Life Along the Delaware Bay: Cape May, Gateway to a Million Shorebirdsby Lawrence Niles, Joanna Burger, Amanda Dey, Jan Van de Kam (Photographer), Kevin Kalasz
The Delaware Bay is the second largest and most diverse bay on the East Coast. It has a rich cultural history, has played an important role in the region’s commerce and tourism, and has spectacular and vital natural resources. Birdwatchers gather along its shores to watch the spectacle of thousands of spawning horseshoe crabs, the dense flocks of migrant
The Delaware Bay is the second largest and most diverse bay on the East Coast. It has a rich cultural history, has played an important role in the region’s commerce and tourism, and has spectacular and vital natural resources. Birdwatchers gather along its shores to watch the spectacle of thousands of spawning horseshoe crabs, the dense flocks of migrant shorebirds, the fall hawk migration, and the huge migration of monarch butterflies.
Life Along the Delaware Bay focuses on the area as an ecosystem, the horseshoe crab as a keystone species within that system, and the crucial role that the bay plays in the migratory ecology of shorebirds. An abundance of horseshoe crabs spawning on the Delaware Bay beaches results in an abundance of eggs brought to the surface, providing a source of high-quality food and bringing hundreds of thousands of shorebirds to the bay to forage in late May and early June. A dramatic decline in horseshoe crabs has resulted in a rapid and dramatic decline in birds, particularly the red knot. This decline has sounded an alarm throughout the world, prompting a host of biologists to converge on the bay each spring, to understand the biology and conservation of red knots and other shorebirds.
Lawrence Niles, Joanna Burger, and Amanda Dey examine current efforts to protect the bay and identify new efforts that must take place to ensure it remains an intact ecological system. Over three hundred stunning color photographs and maps capture the beauty and majesty of this unique treasure—one that must be protected today and for generations to come.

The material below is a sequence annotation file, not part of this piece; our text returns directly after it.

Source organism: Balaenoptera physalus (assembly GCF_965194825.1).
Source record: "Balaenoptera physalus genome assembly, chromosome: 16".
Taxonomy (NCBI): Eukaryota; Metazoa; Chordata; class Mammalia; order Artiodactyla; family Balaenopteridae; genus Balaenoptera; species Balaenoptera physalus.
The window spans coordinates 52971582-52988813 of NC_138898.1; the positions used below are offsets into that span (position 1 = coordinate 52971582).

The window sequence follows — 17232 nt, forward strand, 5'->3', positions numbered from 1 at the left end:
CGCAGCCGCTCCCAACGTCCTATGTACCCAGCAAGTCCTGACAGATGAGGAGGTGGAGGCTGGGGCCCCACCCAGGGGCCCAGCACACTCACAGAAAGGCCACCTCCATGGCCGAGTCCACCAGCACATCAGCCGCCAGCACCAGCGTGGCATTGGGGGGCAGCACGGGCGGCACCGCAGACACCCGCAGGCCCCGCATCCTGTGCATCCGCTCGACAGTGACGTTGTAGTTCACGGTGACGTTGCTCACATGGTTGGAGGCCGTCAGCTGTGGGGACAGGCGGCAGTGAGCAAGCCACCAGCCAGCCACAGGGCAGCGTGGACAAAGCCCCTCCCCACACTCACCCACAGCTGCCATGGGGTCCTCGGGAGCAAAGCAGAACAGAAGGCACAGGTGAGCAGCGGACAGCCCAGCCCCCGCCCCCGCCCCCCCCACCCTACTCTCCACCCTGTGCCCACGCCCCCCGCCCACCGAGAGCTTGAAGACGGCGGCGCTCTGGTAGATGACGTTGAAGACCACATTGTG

- Rutgers University Press
- Publication date:
- Product dimensions:
- 11.90(w) x 9.60(h) x 0.90(d)
Meet the Author
LAWRENCE NILES is a scientist for Conserve Wildlife of New Jersey and served as chief of the Endangered and Nongame Species Program of the State of New Jersey. He is a coauthor of Endangered and Threatened Wildlife of New Jersey (Rutgers University Press) and has written numerous scientific papers and articles on migratory shorebirds and raptors.
JOANNA BURGER is Distinguished Professor of Biology at Rutgers University. She is the editor or author of numerous books, including A Naturalist Along the Jersey Shore and 25 Nature Spectacles of New Jersey (both Rutgers University Press) and has received the Brewster Medal from the American Ornithologists’ Union and the Distinguished Achievement Award from the Society of Risk Analysis.
AMANDA DEY is a principal zoologist for the State of New Jersey Department of Environmental Protection and has worked for over ten years on the preservation of red knots and other shorebirds on Delaware Bay. She is the recipient of the Conserve Wildlife Foundation’s Leadership Award for her work on migratory shorebird conservation in New Jersey.
JAN VAN DE KAM is a wildlife photographer who has published Invisible Connections: Why Migrating Shorebirds Need the Yellow Sea and Shorebirds: An Illustrated Behavioral Ecology.
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